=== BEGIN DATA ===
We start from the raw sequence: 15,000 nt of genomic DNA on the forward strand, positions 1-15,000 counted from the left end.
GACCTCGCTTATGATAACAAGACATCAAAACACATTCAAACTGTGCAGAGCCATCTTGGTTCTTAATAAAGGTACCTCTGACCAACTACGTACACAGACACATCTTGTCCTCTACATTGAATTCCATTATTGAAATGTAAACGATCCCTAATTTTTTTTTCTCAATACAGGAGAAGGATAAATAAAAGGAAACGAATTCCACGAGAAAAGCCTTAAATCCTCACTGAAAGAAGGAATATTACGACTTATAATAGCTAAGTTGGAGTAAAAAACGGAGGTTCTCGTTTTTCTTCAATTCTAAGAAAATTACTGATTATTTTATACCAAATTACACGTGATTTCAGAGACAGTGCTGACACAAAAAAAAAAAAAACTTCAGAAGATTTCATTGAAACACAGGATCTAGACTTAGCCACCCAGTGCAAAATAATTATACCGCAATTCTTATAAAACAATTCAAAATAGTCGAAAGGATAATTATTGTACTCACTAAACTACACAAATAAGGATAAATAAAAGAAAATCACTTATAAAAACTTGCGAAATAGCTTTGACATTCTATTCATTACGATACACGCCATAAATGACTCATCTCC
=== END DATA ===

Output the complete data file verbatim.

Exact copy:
We start from the raw sequence: 15,000 nt of genomic DNA on the forward strand, positions 1-15,000 counted from the left end.
GACCTCGCTTATGATAACAAGACATCAAAACACATTCAAACTGTGCAGAGCCATCTTGGTTCTTAATAAAGGTACCTCTGACCAACTACGTACACAGACACATCTTGTCCTCTACATTGAATTCCATTATTGAAATGTAAACGATCCCTAATTTTTTTTTCTCAATACAGGAGAAGGATAAATAAAAGGAAACGAATTCCACGAGAAAAGCCTTAAATCCTCACTGAAAGAAGGAATATTACGACTTATAATAGCTAAGTTGGAGTAAAAAACGGAGGTTCTCGTTTTTCTTCAATTCTAAGAAAATTACTGATTATTTTATACCAAATTACACGTGATTTCAGAGACAGTGCTGACACAAAAAAAAAAAAAACTTCAGAAGATTTCATTGAAACACAGGATCTAGACTTAGCCACCCAGTGCAAAATAATTATACCGCAATTCTTATAAAACAATTCAAAATAGTCGAAAGGATAATTATTGTACTCACTAAACTACACAAATAAGGATAAATAAAAGAAAATCACTTATAAAAACTTGCGAAATAGCTTTGACATTCTATTCATTACGATACACGCCATAAATGACTCATCTCC